In the forthcoming Fall Semester, Ohio University will launch a new program within the Patton College of Education called Hip-Hop OHIO Patton Education, or HOPE.
The HOPE program has two components. The first focuses on preparing future educators to work with diverse K-12 students and emphasizes building a culturally relevant curriculum: specifically, using hip-hop culture to create healthy relationships and facilitate student engagement. This component also examines inequities within the education system that lead to the opportunity gap and disproportionate suspension and expulsion rates of marginalized students.
The second component is designed to recruit diverse teacher candidates to pursue education. Lisa Harrison, associate professor of middle childhood education and the middle childhood program coordinator at OU, is a co-developer of the program.
"The teaching field is majority white, with about 80 percent of teachers being white and only 2 percent being Black males," Harrison said in an email. "At the same time, the K-12 student population is becoming more diverse each year, with more than half of students in K-12 spaces being from a culturally diverse background."
Harrison said traditional education programs do not effectively recruit diverse students for many reasons. Some include students feeling isolated in the classroom and not connecting with conventional teacher education curriculum. HOPE's vision is it needs to be innovative to recruit diverse college students while preparing high-quality teachers.
"The HOPE program's main focus is on preparing all teachers, regardless of their race, to work with the growing diverse student population,” Harrison said in an email. “The program, with its emphasis on hip-hop-based education and social justice, also hopes to inspire college students who might not have considered education as a field.”
Jason Rawls, educator, music producer and DJ, is also a co-developer of the program. Rawls helped create the HOPE program to encourage educators to teach without excluding who students are.
"You know, there are a lot of (people who) don't let kids be who they are because we are trying to mold them into something else," Rawls said. "That's not the way to go about it. What we say is that kids come in with a sort of cultural currency; they don't come in like blank slates."
The hip-hop aspect of the program was inspired by pop culture.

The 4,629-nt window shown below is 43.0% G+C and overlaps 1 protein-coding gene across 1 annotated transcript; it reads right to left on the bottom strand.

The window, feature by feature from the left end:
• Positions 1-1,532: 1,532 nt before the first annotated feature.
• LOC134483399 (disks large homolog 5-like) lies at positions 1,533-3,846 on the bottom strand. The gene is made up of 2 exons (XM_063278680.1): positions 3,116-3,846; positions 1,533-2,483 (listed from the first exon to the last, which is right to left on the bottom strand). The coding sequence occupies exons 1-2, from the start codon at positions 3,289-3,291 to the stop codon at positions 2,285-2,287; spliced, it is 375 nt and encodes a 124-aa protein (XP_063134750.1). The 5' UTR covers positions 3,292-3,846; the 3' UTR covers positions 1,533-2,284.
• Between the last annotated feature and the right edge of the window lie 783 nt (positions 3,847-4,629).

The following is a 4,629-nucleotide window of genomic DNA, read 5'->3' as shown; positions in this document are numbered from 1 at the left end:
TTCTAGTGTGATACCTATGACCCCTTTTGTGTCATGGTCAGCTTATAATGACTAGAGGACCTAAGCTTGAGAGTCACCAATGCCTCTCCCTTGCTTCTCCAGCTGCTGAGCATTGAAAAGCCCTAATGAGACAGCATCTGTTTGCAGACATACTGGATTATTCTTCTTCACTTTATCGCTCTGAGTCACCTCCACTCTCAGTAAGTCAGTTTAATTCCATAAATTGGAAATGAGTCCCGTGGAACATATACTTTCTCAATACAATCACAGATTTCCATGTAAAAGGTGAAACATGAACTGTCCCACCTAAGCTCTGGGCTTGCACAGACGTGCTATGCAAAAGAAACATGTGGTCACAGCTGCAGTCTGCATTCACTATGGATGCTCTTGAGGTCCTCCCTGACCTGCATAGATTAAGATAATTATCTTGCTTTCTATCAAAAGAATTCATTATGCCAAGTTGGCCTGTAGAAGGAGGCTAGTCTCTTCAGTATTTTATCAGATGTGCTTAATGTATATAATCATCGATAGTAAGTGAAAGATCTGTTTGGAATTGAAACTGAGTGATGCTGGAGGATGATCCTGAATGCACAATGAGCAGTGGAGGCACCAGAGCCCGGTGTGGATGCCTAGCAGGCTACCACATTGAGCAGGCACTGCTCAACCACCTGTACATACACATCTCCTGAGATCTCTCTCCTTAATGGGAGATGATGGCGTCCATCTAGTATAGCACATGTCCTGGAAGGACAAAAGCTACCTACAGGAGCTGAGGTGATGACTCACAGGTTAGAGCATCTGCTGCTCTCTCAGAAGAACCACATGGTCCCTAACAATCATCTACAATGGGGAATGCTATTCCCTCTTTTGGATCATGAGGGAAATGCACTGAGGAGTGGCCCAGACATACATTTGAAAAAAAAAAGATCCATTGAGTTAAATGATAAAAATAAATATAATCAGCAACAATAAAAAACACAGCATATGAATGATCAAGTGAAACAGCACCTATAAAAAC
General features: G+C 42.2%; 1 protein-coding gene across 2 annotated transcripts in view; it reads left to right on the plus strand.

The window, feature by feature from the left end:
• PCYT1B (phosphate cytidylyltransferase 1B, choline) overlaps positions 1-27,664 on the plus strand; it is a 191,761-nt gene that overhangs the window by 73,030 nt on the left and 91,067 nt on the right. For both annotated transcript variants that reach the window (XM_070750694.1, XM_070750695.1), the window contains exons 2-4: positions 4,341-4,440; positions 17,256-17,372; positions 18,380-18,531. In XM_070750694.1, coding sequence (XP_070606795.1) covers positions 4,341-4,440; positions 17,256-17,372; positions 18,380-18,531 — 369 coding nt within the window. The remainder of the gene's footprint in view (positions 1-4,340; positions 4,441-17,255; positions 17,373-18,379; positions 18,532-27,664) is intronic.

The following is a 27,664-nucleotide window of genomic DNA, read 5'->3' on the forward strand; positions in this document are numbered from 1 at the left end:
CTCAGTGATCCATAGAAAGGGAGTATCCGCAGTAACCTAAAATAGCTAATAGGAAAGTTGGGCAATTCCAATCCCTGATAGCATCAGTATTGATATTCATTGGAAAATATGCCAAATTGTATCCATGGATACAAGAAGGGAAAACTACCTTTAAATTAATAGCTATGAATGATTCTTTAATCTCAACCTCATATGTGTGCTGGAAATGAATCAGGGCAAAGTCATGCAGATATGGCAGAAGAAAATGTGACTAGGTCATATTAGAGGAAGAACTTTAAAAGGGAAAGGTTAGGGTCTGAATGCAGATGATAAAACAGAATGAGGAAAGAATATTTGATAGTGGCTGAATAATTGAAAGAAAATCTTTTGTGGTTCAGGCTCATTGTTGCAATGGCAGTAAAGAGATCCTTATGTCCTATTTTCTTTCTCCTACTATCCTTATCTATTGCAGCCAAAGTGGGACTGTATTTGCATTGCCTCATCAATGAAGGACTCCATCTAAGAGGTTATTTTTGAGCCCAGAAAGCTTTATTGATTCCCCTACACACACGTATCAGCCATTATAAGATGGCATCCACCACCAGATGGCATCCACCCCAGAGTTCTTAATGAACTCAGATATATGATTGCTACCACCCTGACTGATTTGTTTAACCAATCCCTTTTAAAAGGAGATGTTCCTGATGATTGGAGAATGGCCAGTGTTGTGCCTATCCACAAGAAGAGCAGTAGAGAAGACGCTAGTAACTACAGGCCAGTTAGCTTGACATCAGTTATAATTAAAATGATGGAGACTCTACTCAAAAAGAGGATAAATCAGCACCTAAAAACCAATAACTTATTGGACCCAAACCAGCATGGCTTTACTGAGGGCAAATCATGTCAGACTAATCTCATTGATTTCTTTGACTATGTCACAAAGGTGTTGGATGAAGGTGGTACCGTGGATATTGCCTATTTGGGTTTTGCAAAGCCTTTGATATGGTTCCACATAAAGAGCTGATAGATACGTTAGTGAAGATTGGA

"Nowadays, people my age are teachers, and they're part of the hip-hop generation. They grew up on hip-hop," Rawls said. "Well, here's the cool thing: the kids that they're teaching, they're also growing up on hip hop. And that is the first time something like that is happening if you think about it."
The HOPE program's primary goal is to use hip-hop to change the narrative of teacher-student relationships in the classroom.
"Hip-hop crosses cultural boundaries, so I don't see why we're not using that in education to help attract our kids," Rawls said. "If you can increase and build teacher-student relationships, then you increase student engagement. You increase scores. You increase everything because students want to do better."
Rawls said students’ motivation in school should focus on being intrinsic rather than extrinsic. Typically, students are motivated to do work by getting a reward. Instead, students should be encouraged out of respect for the teacher and, in turn, they will help themselves.
"Teachers should learn," Rawls said. "I learned from my students every day. You learn just how to be a better person many times. That's what I love the most: they keep me young. They keep me informed."
Students can enroll in HOPE classes during spring registration for the fall. The course is available within the Patton College of Education and will be open for any major to take as an elective.
"We also want this program to bring attention to Ohio University as HOPE is the only program of its kind that exists in the nation," Harrison said. "While there are colleges of education that might offer a course on hip-hop-based education, to our knowledge, there are no current colleges that offer an entire program."